Johnston hit back at the AMWU national leadership by launching a legal case in the Federal Court against his suspension and to prevent it from deliberating on the charge of “gross misconduct”. On July 22, Justice Mark Weignberg upheld the suspension but then used the opportunity to further involve the police in union affairs. Stating that he “could think of few less satisfactory situations than a collection of national council members—including laymen and factional enemies—judging the allegations against Mr Johnston,” Weignberg ordered that any evidence of sexual harassment be handed to the police.

The factional war has taken place in the midst of moves by the federal government and employers to further crackdown on any industrial action. Over the last 18 months, AMWU members have been involved in a series of limited strikes over new workplace agreements in small car component companies. Because the car industry is organised on the “Just in Time” system, some of the strikes have halted the flow of key components and brought production in the country’s car plants to a standstill.

Even though the strikes were legal under its own Workplace Relations Act, the federal government has seized on the disruption to advance its agenda of sidelining the trade unions. Industrial Relations Minister Tony Abbott attempted to convince car manufacturers to cripple the union by taking legal action against union officials and striking workers for punitive damages.

The AMWU leadership responded by rapidly ending the disputes, one after another, on terms favorable to employers. It then called for a national summit with car manufacturers and other manufacturing employers to “negotiate an industry approach to the sort of problems that have dogged the industry for years.” The unstated purpose was to establish joint mechanisms to suppress even the limited forms of industrial action that are legally permitted.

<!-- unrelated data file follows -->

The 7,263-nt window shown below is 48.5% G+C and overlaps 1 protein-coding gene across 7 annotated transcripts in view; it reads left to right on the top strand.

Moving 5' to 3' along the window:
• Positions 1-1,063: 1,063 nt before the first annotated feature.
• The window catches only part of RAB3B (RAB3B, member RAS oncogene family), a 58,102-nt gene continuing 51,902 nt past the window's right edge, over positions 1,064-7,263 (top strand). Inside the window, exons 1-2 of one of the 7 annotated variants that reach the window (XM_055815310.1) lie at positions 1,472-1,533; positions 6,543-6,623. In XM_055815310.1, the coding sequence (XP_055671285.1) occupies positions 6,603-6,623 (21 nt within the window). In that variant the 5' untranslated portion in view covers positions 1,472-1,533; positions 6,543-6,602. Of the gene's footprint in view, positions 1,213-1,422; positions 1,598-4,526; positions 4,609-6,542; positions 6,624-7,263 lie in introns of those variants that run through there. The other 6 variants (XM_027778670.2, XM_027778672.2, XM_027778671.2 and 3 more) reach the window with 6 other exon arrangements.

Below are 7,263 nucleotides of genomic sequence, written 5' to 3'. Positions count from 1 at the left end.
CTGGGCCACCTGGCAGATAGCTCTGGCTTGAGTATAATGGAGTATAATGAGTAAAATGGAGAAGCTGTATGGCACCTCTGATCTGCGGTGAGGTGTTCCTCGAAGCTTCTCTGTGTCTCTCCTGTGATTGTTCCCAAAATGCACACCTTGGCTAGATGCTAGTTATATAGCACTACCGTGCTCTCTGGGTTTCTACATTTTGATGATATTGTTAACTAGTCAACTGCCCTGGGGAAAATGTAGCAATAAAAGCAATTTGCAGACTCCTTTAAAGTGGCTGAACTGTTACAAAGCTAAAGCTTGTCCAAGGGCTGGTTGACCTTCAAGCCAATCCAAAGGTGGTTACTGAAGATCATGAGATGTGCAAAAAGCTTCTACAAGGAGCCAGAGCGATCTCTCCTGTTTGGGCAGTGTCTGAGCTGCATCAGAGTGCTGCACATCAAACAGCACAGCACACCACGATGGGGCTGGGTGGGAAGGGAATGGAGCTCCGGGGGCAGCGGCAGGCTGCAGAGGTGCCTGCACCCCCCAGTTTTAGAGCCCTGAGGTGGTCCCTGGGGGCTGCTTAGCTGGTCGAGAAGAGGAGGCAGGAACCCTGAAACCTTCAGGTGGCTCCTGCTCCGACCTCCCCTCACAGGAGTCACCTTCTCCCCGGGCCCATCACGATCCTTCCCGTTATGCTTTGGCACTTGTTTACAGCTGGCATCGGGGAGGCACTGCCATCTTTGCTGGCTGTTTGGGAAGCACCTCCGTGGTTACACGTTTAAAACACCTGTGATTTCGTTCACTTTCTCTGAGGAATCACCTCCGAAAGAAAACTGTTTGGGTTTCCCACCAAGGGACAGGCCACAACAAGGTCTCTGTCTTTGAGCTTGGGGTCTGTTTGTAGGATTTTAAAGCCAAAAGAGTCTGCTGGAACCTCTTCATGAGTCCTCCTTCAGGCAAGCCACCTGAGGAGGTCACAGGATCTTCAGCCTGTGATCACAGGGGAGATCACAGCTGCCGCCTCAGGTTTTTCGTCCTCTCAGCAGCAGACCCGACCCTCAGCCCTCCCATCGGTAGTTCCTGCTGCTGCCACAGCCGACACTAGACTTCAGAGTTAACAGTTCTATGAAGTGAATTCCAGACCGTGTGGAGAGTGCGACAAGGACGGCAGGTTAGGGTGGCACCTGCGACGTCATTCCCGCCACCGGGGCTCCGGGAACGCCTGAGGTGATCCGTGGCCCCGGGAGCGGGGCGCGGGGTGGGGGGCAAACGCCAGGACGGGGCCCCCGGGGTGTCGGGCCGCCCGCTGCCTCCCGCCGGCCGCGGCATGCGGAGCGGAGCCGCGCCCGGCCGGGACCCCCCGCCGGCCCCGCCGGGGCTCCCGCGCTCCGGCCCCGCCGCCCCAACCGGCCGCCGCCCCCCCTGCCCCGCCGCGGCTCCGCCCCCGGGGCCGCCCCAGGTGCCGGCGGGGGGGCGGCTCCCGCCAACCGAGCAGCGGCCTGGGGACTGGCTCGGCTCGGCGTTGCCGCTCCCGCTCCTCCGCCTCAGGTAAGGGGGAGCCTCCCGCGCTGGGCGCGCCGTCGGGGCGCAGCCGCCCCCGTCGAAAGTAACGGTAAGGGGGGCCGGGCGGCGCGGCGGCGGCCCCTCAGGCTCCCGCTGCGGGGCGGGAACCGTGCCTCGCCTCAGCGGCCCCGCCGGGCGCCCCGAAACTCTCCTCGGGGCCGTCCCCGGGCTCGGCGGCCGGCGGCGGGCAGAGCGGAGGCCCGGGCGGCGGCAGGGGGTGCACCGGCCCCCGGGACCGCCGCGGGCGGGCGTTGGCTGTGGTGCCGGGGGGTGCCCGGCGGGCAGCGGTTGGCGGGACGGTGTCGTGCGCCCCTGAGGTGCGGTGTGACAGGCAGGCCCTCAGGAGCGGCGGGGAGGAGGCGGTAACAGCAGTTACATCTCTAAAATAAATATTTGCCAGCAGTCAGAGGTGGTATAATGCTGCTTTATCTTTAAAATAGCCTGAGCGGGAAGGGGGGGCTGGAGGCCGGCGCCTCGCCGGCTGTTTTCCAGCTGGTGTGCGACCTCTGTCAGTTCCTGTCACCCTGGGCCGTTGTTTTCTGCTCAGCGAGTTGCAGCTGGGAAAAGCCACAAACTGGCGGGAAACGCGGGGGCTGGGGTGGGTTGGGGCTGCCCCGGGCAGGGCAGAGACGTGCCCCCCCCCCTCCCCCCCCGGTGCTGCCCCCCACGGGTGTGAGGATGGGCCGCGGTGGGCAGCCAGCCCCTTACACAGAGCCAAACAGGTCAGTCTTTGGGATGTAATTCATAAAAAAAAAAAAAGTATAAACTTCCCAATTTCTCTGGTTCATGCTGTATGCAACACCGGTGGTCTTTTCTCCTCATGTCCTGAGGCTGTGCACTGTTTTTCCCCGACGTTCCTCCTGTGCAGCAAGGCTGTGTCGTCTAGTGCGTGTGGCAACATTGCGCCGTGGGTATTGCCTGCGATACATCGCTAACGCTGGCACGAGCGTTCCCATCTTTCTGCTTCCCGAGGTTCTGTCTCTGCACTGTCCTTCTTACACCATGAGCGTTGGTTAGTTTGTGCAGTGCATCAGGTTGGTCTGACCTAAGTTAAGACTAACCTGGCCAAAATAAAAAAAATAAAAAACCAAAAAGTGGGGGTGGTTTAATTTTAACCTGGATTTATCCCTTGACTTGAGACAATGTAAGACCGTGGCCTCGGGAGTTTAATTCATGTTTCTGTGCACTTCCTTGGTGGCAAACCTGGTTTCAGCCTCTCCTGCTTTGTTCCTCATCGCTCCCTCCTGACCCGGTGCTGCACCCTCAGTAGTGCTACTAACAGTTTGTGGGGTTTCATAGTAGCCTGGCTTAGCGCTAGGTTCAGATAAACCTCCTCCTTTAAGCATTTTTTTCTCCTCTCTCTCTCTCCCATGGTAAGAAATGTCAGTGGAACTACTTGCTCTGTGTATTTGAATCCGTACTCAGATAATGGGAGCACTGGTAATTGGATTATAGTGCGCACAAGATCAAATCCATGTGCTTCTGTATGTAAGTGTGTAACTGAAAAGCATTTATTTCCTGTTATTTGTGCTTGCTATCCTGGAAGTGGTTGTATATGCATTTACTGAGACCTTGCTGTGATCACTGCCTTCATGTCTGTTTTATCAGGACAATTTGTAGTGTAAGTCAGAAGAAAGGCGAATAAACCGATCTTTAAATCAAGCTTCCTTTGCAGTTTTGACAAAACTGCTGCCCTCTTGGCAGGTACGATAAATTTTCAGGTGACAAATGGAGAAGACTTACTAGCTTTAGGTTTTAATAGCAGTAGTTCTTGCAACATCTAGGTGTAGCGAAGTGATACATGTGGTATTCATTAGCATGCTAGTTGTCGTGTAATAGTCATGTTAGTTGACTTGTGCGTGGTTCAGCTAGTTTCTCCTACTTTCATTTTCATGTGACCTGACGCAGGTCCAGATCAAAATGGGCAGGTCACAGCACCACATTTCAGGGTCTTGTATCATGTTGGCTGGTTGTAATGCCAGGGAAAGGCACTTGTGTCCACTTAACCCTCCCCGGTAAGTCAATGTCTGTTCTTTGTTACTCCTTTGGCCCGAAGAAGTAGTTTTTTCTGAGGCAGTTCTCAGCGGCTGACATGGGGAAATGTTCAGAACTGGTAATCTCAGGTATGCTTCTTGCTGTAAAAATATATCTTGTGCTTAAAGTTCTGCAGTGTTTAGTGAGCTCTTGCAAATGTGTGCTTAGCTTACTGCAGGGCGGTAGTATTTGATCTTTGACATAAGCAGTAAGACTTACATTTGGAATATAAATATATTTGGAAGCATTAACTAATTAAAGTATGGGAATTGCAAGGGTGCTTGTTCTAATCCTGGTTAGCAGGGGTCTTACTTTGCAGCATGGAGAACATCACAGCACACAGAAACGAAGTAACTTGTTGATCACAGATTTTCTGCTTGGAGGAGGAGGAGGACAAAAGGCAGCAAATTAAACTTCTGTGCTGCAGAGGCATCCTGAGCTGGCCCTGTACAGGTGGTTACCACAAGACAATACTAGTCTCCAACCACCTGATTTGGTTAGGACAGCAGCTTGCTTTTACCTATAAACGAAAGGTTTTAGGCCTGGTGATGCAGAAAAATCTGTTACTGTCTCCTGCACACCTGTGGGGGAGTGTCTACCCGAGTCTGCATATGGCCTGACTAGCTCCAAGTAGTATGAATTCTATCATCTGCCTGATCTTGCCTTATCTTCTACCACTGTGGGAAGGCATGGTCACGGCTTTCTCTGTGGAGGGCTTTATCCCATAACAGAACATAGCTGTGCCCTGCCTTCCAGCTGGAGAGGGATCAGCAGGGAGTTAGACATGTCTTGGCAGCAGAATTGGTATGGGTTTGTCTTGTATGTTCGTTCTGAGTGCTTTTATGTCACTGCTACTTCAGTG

By targeting the WF faction, even though it was not directly involved in the car component stoppages, Cameron was sending a clear message to employers that the AMWU national leadership was still the best means for imposing the ongoing assault on jobs and working conditions. By taking ruthless action against factional rivals, the union bureaucracy was demonstrating its willingness to use the same methods to suppress the opposition of rank-and-file manufacturing workers to the destruction of their living standards.

The message did not go unheeded. After meetings in July between the unions, car component manufacturers and carmakers, both Ford and Holden, two of the country’s main car producers, backed Cameron’s proposal. Holden’s managing director Peter Hanenberger announced that he was not for a “strategy that takes out a big stick,” adding: “What we’d like to see in the future is consensus.” In other words, major manufacturing employers will, for the time being, continue to use the services of the union to discipline the workforce.